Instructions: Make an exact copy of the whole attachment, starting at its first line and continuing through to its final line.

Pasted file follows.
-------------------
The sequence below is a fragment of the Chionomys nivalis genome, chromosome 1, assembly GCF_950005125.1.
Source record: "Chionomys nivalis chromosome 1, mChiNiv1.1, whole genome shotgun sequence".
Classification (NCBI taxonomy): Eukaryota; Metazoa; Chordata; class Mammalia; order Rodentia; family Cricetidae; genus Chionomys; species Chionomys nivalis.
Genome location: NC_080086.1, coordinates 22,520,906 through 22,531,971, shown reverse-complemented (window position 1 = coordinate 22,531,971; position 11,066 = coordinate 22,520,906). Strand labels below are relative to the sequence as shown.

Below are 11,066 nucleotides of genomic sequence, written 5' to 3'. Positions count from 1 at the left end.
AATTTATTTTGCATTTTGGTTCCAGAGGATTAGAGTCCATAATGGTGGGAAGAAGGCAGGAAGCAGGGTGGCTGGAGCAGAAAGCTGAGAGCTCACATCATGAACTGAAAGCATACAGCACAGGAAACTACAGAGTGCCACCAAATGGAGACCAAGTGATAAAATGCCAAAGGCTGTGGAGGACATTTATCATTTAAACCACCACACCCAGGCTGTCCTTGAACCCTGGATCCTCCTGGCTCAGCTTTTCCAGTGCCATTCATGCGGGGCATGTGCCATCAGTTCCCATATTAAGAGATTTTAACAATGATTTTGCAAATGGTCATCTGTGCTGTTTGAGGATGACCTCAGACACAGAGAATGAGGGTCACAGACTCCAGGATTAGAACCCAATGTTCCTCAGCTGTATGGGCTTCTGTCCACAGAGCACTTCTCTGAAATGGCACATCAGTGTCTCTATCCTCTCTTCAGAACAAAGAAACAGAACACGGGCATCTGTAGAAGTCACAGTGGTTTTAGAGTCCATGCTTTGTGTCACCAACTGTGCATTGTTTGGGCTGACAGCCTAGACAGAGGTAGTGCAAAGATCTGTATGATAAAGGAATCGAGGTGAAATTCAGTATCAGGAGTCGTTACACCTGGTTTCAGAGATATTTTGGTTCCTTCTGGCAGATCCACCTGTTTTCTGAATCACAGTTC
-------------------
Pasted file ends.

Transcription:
The sequence below is a fragment of the Chionomys nivalis genome, chromosome 1, assembly GCF_950005125.1.
Source record: "Chionomys nivalis chromosome 1, mChiNiv1.1, whole genome shotgun sequence".
Classification (NCBI taxonomy): Eukaryota; Metazoa; Chordata; class Mammalia; order Rodentia; family Cricetidae; genus Chionomys; species Chionomys nivalis.
Genome location: NC_080086.1, coordinates 22,520,906 through 22,531,971, shown reverse-complemented (window position 1 = coordinate 22,531,971; position 11,066 = coordinate 22,520,906). Strand labels below are relative to the sequence as shown.

Below are 11,066 nucleotides of genomic sequence, written 5' to 3'. Positions count from 1 at the left end.
AATTTATTTTGCATTTTGGTTCCAGAGGATTAGAGTCCATAATGGTGGGAAGAAGGCAGGAAGCAGGGTGGCTGGAGCAGAAAGCTGAGAGCTCACATCATGAACTGAAAGCATACAGCACAGGAAACTACAGAGTGCCACCAAATGGAGACCAAGTGATAAAATGCCAAAGGCTGTGGAGGACATTTATCATTTAAACCACCACACCCAGGCTGTCCTTGAACCCTGGATCCTCCTGGCTCAGCTTTTCCAGTGCCATTCATGCGGGGCATGTGCCATCAGTTCCCATATTAAGAGATTTTAACAATGATTTTGCAAATGGTCATCTGTGCTGTTTGAGGATGACCTCAGACACAGAGAATGAGGGTCACAGACTCCAGGATTAGAACCCAATGTTCCTCAGCTGTATGGGCTTCTGTCCACAGAGCACTTCTCTGAAATGGCACATCAGTGTCTCTATCCTCTCTTCAGAACAAAGAAACAGAACACGGGCATCTGTAGAAGTCACAGTGGTTTTAGAGTCCATGCTTTGTGTCACCAACTGTGCATTGTTTGGGCTGACAGCCTAGACAGAGGTAGTGCAAAGATCTGTATGATAAAGGAATCGAGGTGAAATTCAGTATCAGGAGTCGTTACACCTGGTTTCAGAGATATTTTGGTTCCTTCTGGCAGATCCACCTGTTTTCTGAATCACAGTTC